You Don't Know Jackie!
Woody Allen turns out a movie every two to three years and typically finds a new way to express his story. Jackie Chan puts them out at least once a year. Over tea, perhaps, he dashes out simplistic stories that will allow for stunts and fighting. The former delves the human character. The latter explores ways in which the human body can thrill. One really should stop and marvel when a middle-aged man runs over the top of a moving car, then leaps feet first into the front passenger window.
But if Chan churns them out-and he does-then how is one to pick the one film to see from the not unrare Jackie Chan section in the local video store? And if you're new to the genre, just looking to find out what all the fuss is about, where do you begin? Police Story? Snake In Eagle's Shadow?
Here are some tips and recommendations, based on the ratings above. Though by no means the expert, I have seen at least 20 Jackie Chan flicks, some more than once. Please let me know what you've seen and enjoyed or disliked. I'll cull responses and share the results with you in two weeks.
Top priority for a newcomer is the classic Twin Dragons. Probably from the late 80's, this one has it all and is a stand-out example of a martial arts film. It combines some of the best stunts I've seen with a surprisingly good script. Among the stunts is a fight in a automobile-testing factory that affords Chan and his enemies countless large metal structures to swing around. Chan's stunts are death-defying, and he performs them himself. Still agile, though well into his thirties, Chan moves with speed and endurance to make the jaw drop. And the script, well, it's a comedy! Chan plays both a fight-lovin' mechanic and the wimpy orchestra conductor who are identical twins. Surely, it's not a new premise, but this gimmick is usually central to any movie in which it appears. But this is no Parent Trap. The twin story is adjunct to excellent martial arts. And it works. Farcical scenes take place throughout the movie, with some well-adapted twists culminating in the classic hot-tub scene. Project A runs a close second for combining action, humor, and good film-making. The Big Brawl, one of Chan's first film in English, is also well done with some pro-wrestling style. You might also like Police Story, but I find it heavy on guns, light on martial arts.
I consider Drunken Master the best-in-class of the young Chan pictures, which include Fearless Hyena, Drunken Master II, Snake In Eagle's Shadow, Spiritual Kung Fu, Fearless Hyena II, and to a lesser degree Dragon Fist. Find these films by looking for something that looks distinctly pre-80's. Also find one that spells his name "Jacky." These early flicks are characterized by fighting, and plenty of it. The story: an evil powerful person wrongs the frivolous, young Chan early in the film. Chan gets beaten up, trains, then returns to battle minions one by one until finally confronting chief-baddie and whupping him. The film then ends. But never mind the plot-here come the flying fists and feet! Full body shots of extreme agility, on-the-ground stunts to rival the Olympics tumbling team, frequent clowning, and long demonstrations of kung-fu styles. DM is my favorite. Fearless Hyena and Spiritual Kung Fu are also surprisingly good.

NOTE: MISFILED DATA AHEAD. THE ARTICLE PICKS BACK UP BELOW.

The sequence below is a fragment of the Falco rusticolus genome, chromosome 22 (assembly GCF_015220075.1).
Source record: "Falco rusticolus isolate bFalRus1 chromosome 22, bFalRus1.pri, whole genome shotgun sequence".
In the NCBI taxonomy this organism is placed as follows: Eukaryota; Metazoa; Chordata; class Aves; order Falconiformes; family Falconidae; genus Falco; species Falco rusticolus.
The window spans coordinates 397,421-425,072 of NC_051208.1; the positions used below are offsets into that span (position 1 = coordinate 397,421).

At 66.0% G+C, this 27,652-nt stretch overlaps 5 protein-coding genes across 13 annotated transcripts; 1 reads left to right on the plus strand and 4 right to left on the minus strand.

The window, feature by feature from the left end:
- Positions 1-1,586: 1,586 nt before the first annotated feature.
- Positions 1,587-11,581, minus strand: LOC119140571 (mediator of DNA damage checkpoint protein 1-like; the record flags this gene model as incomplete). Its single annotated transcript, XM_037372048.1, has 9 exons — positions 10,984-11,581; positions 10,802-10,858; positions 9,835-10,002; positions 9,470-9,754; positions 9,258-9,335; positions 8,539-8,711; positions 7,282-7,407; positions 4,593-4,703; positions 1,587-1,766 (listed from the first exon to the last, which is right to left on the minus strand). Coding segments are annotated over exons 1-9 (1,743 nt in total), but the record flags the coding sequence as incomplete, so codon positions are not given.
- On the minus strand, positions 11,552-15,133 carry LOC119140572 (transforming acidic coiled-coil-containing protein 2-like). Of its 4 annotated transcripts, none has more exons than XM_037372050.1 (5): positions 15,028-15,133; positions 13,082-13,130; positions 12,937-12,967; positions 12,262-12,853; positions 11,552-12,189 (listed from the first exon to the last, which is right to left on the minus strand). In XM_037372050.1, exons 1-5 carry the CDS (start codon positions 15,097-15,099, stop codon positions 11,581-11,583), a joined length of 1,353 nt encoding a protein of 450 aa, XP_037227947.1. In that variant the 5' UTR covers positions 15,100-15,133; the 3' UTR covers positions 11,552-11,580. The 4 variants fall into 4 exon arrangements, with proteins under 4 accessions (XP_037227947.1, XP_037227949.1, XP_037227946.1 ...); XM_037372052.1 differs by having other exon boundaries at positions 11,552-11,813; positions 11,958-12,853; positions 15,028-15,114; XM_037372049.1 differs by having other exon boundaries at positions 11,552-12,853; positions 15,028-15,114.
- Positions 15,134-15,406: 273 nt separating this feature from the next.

Latter-day Jackie Chan is characterized by bigger budget production, more guns, less fisticuffs, and one or two blockbuster stunts per film. You have to wait to get the good stuff. The comedy is still presen, but films like Who Am I?, Rush Hour, First Strike, and Police Story rely less on Chan's unique martial arts, skills that perhaps are fading with age and repeated injury. The plots are still simple with the possible exception of Who Am I? that shows a little more creativity in scripting, although the number of places in which the story revolves around a completely ludicrous coincidence is glaring. And yet, it has an amazing scene wherein Chan runs/slides down the side of a 70-story building. First Strike, one of the earlier films in the recent Chan revival has a few more stunts-per-hour and some excellent kung fu as well. An extra eighth of a star. Police Story has one of the weakest stories, ironically, and Rush Hour has the annoying intrusion of Chris Tucker and has Chan recycling a lot of old tricks.
At the bottom of the list is Fantasy Mission Force, a downright silly film. The problem with this films is that it looks from the box like it could be a Drunken Master with lots of shots of Chinese countryside backgrounding fast-fury-fu. But nope. The difficulty with Chan's body of work is that in this bag of peanuts, there's plenty of fun to be had, but those rotten ones are in there and they will always take you by surprise.
Again, if you have more comments about Chan, I would be glad to cull
more information to pass onto the converted and unconverted masses. I certainly
think Chan is worth your viewing time, and until Jet Li gains proper
distribution in the U.S., my crazy-fightin' video dollar goes to Mr.
©1999 by Randy Shandis Enterprises. All rights happily reserved.